Thinning and slowdown of Greenland's Mittivakkat Gletscher
S. H. Mernild1, N. T. Knudsen2, M. J. Hoffman3, J. C. Yde4, W. H. Lipscomb2, E. Hanna5, J. K. Malmros6, and R. S. Fausto71Climate, Ocean, and Sea Ice Modeling Group, Computational Physics and Methods, Los Alamos National Laboratory, New Mexico, USA 2Department of Geoscience, Aarhus University, Aarhus, Denmark 3Climate, Ocean, and Sea Ice Modeling Group, Fluid Dynamics and Solid Mechanics, Los Alamos National Laboratory, New Mexico, USA 4Sogn og Fjordane University College, Sogndal, Norway 5Department of Geography, University of Sheffield, UK 6Centro de Estudios Científicos, Valdivia, Chile 7Geological Survey of Denmark and Greenland, Denmark
Received: 07 Sep 2012 – Accepted for review: 26 Sep 2012 – Discussion started: 12 Oct 2012
Abstract. Here, we document changes for the Mittivakkat Gletscher, the glacier in Greenland (disconnected to the Greenland Ice Sheet, GrIS) having the longest observed mass balance and surface velocity time series (since 1995). Between 1986 and 2011, this glacier decreased by 15% in mean ice thickness and 30% in volume. We attribute these changes to summer warming and less winter snowfall. The vertical strain was able to compensate about 60% of the elevation change due to surface mass balance (SMB) in the lower part, and about 25% in the upper part. The annual mean ice surface velocity decreased by 30%, likely as a dynamic effect of ice thinning. Mittivakkat Gletscher summer surface velocities were on average 50–60% above winter background values, and up to 160% higher during peak velocity events.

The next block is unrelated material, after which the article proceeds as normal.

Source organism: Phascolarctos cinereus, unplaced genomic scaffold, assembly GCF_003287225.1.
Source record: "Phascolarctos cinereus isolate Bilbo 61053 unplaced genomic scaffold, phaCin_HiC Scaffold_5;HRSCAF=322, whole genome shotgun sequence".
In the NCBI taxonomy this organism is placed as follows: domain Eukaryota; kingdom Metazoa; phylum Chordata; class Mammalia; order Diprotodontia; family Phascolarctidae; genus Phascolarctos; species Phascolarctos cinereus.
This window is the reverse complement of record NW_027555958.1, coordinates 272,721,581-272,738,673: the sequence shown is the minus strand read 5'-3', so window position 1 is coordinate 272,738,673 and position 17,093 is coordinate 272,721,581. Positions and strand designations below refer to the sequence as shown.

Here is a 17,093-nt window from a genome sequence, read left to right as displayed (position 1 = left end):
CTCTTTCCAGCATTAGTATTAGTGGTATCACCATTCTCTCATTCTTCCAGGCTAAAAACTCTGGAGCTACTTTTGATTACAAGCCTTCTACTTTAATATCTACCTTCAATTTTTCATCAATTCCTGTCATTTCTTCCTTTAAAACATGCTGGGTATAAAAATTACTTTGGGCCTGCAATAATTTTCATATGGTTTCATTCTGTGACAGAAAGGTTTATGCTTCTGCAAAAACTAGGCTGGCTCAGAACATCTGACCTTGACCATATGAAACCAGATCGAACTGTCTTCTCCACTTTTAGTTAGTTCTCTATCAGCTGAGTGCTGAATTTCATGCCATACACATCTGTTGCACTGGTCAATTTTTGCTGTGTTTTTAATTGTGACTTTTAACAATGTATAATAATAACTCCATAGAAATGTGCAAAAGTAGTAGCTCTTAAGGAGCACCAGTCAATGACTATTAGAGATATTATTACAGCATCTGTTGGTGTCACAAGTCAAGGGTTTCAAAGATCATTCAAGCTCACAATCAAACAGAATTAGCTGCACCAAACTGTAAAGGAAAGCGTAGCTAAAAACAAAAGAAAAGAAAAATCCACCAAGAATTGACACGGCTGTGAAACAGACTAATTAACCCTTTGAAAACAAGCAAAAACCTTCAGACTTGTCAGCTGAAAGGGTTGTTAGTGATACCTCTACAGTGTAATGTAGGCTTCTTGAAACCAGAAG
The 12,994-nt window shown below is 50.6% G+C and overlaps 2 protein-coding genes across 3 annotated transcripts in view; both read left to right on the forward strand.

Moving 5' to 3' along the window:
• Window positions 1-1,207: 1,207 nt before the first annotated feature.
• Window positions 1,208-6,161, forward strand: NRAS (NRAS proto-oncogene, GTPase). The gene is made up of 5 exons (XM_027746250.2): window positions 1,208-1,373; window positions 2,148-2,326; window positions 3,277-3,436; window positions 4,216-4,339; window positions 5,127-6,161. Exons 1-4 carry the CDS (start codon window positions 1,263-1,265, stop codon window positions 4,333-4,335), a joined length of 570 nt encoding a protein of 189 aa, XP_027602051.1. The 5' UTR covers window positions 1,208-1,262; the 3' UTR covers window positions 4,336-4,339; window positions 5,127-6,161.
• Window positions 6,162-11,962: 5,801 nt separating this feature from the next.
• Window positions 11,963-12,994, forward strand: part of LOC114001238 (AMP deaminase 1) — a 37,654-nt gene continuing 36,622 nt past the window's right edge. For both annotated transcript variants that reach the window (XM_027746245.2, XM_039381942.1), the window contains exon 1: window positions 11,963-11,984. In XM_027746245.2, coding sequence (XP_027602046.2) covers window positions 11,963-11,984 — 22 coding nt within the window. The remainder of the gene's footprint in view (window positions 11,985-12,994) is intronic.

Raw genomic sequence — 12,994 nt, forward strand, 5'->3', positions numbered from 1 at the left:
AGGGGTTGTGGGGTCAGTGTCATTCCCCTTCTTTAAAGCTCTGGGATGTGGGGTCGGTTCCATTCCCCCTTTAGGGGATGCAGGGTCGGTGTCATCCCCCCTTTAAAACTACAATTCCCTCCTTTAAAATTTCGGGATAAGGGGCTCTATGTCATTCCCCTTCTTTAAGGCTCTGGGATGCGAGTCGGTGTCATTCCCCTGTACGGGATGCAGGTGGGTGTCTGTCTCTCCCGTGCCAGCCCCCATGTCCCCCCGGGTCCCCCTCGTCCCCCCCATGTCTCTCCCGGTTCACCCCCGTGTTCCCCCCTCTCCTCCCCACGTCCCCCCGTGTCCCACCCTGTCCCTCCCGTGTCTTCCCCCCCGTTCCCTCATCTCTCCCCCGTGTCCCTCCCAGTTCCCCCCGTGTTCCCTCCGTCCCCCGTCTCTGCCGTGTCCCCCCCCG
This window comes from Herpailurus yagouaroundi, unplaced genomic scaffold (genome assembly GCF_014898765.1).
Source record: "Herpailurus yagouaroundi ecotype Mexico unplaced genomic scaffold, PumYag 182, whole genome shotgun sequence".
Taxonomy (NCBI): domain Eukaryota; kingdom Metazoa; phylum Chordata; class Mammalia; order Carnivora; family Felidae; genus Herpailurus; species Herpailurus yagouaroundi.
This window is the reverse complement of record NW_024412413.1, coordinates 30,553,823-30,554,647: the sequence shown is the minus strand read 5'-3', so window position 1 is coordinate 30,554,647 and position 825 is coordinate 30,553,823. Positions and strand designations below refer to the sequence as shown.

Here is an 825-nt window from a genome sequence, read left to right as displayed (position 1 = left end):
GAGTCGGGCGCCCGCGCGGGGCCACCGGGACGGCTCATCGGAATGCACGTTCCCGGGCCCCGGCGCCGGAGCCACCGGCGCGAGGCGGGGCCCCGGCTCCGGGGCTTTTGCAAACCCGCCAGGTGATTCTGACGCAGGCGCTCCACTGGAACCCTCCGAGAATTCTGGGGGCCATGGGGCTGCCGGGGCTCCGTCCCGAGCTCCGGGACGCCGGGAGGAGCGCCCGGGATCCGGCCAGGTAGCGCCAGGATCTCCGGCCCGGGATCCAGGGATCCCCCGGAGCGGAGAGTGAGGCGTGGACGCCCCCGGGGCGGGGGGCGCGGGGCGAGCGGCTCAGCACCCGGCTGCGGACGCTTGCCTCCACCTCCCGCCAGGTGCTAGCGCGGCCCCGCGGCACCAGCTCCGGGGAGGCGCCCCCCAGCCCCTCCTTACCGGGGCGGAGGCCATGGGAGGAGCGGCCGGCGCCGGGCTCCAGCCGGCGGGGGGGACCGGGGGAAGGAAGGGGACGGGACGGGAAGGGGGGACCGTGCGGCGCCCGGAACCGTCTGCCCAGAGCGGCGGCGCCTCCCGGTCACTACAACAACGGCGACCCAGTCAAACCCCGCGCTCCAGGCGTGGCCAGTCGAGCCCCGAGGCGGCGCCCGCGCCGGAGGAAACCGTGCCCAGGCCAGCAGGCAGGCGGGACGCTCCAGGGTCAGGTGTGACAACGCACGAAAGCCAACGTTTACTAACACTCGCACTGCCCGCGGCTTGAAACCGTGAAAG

Mernild, S. H., Knudsen, N. T., Hoffman, M. J., Yde, J. C., Lipscomb, W. H., Hanna, E., Malmros, J. K., and Fausto, R. S.: Thinning and slowdown of Greenland's Mittivakkat Gletscher, The Cryosphere Discuss., 6, 4387-4415, doi:10.5194/tcd-6-4387-2012, 2012.